The first simulation illustrates the application of the new DCR algorithm to identically distributed data (i.e., null data). The next simulations illustrate the application of the new DCR to vector autoregression (VAR; Zellner, 1962; Hamilton, 1995) data. For applications to simulated Multivariate Normal data, please refer to Cribben (2012). VAR is an econometric model, generalizing the univariate AR model, commonly used to capture the evolution and the interdependencies between multiple time series. More details on VAR models are included in section A.2. of the Appendix. VAR data are representative of the properties underlying fMRI data in that they have the property of autocorrelation within the individual time series (brain regions) but can have the possibility of non-zero cross correlation and lagged cross correlation between the time series (brain regions). For each VAR simulation, for regions not apart of the connected system, their time series are made up of i.i.d Gaussian noise indicating a lack of connectivity.

The objective of each simulation is to find the times of the functional connectivity change points and to estimate the connectivity structure within each partition assuming that the location and number of change points are unknown. The stationary bootstrap (section 2.3) and bootstrap (section 2.5) procedures are used in order to perform meaningful inference procedures on the change points and on the edges (connections) between the brain regions, respectively.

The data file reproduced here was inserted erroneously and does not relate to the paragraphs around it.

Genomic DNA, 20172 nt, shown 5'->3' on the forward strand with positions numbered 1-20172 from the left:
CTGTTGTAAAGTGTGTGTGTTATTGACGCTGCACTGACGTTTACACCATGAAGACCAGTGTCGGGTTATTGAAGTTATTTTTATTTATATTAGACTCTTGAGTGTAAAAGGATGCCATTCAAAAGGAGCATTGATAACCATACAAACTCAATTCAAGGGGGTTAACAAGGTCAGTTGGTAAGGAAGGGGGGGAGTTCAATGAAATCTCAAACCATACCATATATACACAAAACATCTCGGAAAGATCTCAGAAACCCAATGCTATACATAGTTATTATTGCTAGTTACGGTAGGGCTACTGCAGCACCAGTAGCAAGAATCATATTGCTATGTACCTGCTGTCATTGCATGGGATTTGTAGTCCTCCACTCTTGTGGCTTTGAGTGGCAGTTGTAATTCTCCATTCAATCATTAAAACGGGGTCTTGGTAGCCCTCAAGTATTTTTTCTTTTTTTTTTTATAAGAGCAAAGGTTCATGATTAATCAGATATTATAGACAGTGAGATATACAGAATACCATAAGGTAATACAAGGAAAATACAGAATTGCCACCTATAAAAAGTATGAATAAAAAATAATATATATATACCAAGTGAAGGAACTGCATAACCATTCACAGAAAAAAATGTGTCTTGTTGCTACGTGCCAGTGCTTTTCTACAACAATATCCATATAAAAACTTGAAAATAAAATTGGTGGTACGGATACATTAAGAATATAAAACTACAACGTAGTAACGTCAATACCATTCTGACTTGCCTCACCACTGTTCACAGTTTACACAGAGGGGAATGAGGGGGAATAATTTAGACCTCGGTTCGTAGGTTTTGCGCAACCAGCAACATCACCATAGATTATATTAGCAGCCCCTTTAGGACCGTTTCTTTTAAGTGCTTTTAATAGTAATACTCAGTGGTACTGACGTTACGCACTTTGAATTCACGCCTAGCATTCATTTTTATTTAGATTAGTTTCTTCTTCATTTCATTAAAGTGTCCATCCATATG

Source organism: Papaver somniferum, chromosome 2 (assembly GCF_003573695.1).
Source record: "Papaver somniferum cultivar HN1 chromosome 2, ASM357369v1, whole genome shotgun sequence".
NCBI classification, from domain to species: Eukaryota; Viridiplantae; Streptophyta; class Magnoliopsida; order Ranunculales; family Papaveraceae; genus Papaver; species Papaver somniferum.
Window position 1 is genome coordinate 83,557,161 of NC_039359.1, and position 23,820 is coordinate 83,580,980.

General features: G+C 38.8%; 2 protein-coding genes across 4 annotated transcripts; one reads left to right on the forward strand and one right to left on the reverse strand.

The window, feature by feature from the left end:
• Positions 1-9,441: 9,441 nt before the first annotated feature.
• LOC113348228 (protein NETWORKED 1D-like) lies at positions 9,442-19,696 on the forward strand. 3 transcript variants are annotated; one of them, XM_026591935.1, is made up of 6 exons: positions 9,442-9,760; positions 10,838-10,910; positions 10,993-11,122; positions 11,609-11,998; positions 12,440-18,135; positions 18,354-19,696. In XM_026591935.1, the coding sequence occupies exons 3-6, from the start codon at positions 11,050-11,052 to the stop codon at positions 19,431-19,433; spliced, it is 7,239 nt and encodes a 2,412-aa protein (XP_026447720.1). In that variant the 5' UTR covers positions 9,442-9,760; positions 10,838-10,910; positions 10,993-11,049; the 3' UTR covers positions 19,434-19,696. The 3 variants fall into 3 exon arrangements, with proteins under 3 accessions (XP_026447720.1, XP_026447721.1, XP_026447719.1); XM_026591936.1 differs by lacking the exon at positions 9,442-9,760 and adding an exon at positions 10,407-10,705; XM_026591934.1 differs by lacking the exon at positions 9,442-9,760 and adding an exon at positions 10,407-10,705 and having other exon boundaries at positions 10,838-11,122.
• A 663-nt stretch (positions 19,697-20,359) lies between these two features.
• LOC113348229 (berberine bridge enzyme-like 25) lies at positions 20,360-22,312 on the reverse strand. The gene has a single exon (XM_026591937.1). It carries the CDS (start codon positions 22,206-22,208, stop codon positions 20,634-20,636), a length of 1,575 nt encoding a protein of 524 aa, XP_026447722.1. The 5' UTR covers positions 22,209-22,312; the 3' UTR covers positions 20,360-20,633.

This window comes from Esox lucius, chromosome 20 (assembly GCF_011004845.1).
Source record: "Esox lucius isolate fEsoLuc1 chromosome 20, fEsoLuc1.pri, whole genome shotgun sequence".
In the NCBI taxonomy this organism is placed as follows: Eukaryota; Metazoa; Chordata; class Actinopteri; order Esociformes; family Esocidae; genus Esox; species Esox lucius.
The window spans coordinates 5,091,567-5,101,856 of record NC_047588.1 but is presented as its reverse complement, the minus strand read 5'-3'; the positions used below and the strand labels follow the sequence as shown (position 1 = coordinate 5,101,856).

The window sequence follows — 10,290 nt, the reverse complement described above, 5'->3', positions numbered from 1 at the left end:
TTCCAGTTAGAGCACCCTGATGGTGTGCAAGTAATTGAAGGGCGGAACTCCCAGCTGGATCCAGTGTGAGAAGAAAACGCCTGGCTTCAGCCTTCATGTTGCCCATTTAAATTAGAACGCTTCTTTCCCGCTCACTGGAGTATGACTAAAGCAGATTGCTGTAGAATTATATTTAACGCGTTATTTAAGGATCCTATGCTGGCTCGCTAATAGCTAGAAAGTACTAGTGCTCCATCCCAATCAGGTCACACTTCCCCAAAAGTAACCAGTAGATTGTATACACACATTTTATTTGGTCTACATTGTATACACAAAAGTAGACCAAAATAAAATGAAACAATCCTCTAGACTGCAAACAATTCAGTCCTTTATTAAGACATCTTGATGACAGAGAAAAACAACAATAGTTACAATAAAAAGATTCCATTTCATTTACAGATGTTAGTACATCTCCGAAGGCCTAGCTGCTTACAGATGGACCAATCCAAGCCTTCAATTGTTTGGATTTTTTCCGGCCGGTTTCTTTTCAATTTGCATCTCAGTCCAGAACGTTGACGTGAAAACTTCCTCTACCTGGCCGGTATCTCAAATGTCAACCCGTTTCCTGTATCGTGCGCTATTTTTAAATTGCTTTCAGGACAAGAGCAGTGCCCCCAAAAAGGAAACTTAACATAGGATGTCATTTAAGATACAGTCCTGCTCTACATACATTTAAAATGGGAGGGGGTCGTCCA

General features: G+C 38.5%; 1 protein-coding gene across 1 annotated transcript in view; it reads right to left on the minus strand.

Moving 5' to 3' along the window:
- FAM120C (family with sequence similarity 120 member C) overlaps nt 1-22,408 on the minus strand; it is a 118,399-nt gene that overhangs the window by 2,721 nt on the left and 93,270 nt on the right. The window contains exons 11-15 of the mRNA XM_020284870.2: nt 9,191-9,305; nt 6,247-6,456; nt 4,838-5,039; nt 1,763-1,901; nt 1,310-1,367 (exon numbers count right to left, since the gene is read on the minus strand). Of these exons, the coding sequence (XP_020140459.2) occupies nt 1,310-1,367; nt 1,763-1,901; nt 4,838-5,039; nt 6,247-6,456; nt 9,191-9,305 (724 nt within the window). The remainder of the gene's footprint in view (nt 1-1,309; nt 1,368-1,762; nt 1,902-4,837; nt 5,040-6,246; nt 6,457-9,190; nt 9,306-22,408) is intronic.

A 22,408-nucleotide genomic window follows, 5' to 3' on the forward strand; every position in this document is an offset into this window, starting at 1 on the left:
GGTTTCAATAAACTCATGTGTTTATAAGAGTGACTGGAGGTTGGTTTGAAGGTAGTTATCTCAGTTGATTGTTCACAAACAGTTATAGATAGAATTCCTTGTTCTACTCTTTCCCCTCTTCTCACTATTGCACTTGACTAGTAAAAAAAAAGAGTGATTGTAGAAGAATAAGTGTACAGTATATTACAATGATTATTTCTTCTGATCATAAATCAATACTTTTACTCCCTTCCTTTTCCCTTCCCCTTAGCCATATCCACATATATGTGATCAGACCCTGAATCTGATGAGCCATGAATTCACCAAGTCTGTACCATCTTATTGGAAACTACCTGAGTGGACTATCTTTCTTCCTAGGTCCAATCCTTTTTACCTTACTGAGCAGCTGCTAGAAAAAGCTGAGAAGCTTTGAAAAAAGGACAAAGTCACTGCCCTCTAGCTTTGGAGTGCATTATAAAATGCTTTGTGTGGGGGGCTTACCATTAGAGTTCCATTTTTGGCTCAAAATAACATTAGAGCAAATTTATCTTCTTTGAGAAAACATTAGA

## 4. Experimental Data

We use the same data set here as in Cribben et al. (2012). The data was taken from an anxiety-inducing experiment (Lindquist and McKeague, 2009; Wager et al., 2009a,b). The experimental task was a variant of a well-studied laboratory paradigm for eliciting social threat, in which subjects are instructed to deliver a speech under evaluative pressure. The design was an off-on-off design, with an anxiety-provoking speech preparation task occurring between resting periods. Participants were informed that they were to be given 2 min to prepare a 7 min speech, and that the topic would be revealed to them during scanning. They were informed that after the scanning session they would deliver the speech to a panel of expert judges, though there was “a small chance” they would be randomly selected not to give the speech. After the start of fMRI acquisition, participants rested for 2 min by viewing a fixation cross. At the end of this period, participants viewed an instruction slide for 15 s that described the speech topic, which was “why you are a good friend.” The slide instructed participants to be sure to prepare enough for the entire 7 min period. After 2 min of silent preparation, another instruction screen appeared (a relief instruction, 15 s duration) that informed participants that they would not have to give the speech. An additional 2 min period of resting baseline completed the functional run.